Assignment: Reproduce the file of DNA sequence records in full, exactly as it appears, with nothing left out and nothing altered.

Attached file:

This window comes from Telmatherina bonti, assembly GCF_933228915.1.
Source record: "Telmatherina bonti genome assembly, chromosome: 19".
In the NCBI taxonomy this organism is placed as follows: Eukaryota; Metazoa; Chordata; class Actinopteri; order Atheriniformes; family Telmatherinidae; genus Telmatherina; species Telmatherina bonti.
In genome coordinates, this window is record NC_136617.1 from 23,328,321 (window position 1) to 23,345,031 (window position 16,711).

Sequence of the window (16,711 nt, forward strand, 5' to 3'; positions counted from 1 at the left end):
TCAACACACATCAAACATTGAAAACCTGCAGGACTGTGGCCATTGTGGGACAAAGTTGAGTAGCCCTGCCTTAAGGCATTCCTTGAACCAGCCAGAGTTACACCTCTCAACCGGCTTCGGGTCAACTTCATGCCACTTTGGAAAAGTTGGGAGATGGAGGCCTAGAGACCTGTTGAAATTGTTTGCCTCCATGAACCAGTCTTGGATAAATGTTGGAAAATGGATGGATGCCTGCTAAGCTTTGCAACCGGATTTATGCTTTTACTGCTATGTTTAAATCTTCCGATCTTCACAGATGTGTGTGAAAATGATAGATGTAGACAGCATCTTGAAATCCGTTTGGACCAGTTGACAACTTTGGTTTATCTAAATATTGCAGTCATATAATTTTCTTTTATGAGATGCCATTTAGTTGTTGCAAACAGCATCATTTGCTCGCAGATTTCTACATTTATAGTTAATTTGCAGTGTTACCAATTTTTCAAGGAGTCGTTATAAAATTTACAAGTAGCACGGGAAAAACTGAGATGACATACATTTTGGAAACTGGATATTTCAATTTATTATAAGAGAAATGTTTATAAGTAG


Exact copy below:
This window comes from Telmatherina bonti, assembly GCF_933228915.1.
Source record: "Telmatherina bonti genome assembly, chromosome: 19".
In the NCBI taxonomy this organism is placed as follows: Eukaryota; Metazoa; Chordata; class Actinopteri; order Atheriniformes; family Telmatherinidae; genus Telmatherina; species Telmatherina bonti.
In genome coordinates, this window is record NC_136617.1 from 23,328,321 (window position 1) to 23,345,031 (window position 16,711).

Sequence of the window (16,711 nt, forward strand, 5' to 3'; positions counted from 1 at the left end):
TCAACACACATCAAACATTGAAAACCTGCAGGACTGTGGCCATTGTGGGACAAAGTTGAGTAGCCCTGCCTTAAGGCATTCCTTGAACCAGCCAGAGTTACACCTCTCAACCGGCTTCGGGTCAACTTCATGCCACTTTGGAAAAGTTGGGAGATGGAGGCCTAGAGACCTGTTGAAATTGTTTGCCTCCATGAACCAGTCTTGGATAAATGTTGGAAAATGGATGGATGCCTGCTAAGCTTTGCAACCGGATTTATGCTTTTACTGCTATGTTTAAATCTTCCGATCTTCACAGATGTGTGTGAAAATGATAGATGTAGACAGCATCTTGAAATCCGTTTGGACCAGTTGACAACTTTGGTTTATCTAAATATTGCAGTCATATAATTTTCTTTTATGAGATGCCATTTAGTTGTTGCAAACAGCATCATTTGCTCGCAGATTTCTACATTTATAGTTAATTTGCAGTGTTACCAATTTTTCAAGGAGTCGTTATAAAATTTACAAGTAGCACGGGAAAAACTGAGATGACATACATTTTGGAAACTGGATATTTCAATTTATTATAAGAGAAATGTTTATAAGTAG